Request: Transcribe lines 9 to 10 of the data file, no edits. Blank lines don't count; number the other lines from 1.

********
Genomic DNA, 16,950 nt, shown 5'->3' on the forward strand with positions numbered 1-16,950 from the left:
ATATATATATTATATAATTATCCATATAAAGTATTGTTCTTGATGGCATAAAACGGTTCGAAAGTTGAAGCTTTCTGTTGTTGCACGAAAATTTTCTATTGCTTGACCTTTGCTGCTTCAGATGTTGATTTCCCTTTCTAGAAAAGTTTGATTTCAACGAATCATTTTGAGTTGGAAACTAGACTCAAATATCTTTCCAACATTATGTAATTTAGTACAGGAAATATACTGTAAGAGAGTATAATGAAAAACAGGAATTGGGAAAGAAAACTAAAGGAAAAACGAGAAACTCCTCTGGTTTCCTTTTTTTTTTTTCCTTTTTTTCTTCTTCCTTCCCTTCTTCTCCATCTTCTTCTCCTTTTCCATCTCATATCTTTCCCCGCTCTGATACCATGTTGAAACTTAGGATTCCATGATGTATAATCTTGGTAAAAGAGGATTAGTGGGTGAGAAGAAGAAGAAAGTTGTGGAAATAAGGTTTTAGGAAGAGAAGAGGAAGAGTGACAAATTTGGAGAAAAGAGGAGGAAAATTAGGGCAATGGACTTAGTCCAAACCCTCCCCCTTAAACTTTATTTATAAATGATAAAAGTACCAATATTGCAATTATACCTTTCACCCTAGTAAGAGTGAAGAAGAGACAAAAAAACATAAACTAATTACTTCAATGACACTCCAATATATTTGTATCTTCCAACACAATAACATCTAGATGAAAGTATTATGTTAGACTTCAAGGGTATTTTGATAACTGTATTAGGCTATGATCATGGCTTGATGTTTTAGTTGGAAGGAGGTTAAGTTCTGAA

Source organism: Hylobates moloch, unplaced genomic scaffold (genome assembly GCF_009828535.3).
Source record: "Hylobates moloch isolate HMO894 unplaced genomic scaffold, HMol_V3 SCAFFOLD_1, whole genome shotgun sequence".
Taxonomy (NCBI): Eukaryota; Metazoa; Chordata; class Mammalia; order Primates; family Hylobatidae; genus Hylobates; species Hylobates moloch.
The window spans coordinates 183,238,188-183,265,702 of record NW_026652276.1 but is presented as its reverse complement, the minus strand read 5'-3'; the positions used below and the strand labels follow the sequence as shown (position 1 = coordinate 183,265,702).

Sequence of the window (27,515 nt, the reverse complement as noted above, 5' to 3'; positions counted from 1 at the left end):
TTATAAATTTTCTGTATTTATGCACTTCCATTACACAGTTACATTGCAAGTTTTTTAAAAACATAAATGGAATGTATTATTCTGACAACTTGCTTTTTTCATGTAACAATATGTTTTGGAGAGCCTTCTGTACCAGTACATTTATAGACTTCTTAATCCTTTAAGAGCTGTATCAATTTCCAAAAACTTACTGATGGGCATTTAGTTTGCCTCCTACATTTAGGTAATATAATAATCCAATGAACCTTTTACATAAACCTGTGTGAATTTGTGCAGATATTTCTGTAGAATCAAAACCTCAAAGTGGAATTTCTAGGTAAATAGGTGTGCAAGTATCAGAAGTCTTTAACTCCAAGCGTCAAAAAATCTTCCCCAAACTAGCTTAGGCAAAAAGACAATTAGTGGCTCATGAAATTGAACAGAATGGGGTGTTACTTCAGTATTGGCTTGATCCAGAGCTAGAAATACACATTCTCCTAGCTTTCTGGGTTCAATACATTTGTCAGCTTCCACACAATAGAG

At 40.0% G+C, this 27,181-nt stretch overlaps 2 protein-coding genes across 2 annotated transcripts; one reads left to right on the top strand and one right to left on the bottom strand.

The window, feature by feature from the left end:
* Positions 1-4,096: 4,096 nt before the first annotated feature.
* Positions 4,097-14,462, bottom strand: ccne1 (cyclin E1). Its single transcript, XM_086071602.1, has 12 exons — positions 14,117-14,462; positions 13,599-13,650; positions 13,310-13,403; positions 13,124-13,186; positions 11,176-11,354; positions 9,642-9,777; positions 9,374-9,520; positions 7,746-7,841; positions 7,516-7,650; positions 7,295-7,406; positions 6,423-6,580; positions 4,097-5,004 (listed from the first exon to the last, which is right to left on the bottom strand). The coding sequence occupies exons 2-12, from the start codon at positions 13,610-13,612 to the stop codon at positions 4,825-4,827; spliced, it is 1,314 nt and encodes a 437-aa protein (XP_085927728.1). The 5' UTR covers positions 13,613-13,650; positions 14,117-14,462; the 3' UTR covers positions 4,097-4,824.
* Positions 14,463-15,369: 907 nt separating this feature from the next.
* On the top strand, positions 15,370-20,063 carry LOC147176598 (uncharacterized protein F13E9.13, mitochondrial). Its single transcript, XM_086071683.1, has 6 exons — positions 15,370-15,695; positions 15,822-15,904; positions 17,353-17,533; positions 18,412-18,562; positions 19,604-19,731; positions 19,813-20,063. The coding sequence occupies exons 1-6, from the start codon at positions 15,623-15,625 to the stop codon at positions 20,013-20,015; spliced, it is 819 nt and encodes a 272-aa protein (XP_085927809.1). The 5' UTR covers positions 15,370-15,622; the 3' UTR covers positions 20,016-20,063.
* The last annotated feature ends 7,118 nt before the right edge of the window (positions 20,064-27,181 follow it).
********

At 40.0% G+C, this 27,181-nt stretch overlaps 2 protein-coding genes across 2 annotated transcripts; one reads left to right on the top strand and one right to left on the bottom strand.

The window, feature by feature from the left end: